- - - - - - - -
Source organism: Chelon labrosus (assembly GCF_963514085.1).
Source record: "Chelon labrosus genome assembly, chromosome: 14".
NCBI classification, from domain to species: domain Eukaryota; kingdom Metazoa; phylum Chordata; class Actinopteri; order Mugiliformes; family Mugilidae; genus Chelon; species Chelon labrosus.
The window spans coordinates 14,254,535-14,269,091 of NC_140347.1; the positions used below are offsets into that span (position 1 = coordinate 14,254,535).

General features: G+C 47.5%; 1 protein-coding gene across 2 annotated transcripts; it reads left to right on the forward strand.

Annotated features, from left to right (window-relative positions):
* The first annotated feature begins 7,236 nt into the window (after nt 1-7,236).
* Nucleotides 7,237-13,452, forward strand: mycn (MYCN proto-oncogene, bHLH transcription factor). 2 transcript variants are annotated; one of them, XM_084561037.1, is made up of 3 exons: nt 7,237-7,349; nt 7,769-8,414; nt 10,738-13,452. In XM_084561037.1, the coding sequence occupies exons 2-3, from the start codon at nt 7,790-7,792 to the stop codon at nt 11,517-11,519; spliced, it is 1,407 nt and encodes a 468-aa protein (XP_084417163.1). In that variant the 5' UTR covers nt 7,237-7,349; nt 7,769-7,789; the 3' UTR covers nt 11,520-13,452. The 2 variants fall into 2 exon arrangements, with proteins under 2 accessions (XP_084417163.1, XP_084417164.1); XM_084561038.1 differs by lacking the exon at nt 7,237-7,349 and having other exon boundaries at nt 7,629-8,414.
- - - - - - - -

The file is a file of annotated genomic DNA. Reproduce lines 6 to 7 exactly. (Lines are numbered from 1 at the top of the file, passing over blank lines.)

Annotated features, from left to right (window-relative positions):
* The first annotated feature begins 7,236 nt into the window (after nt 1-7,236).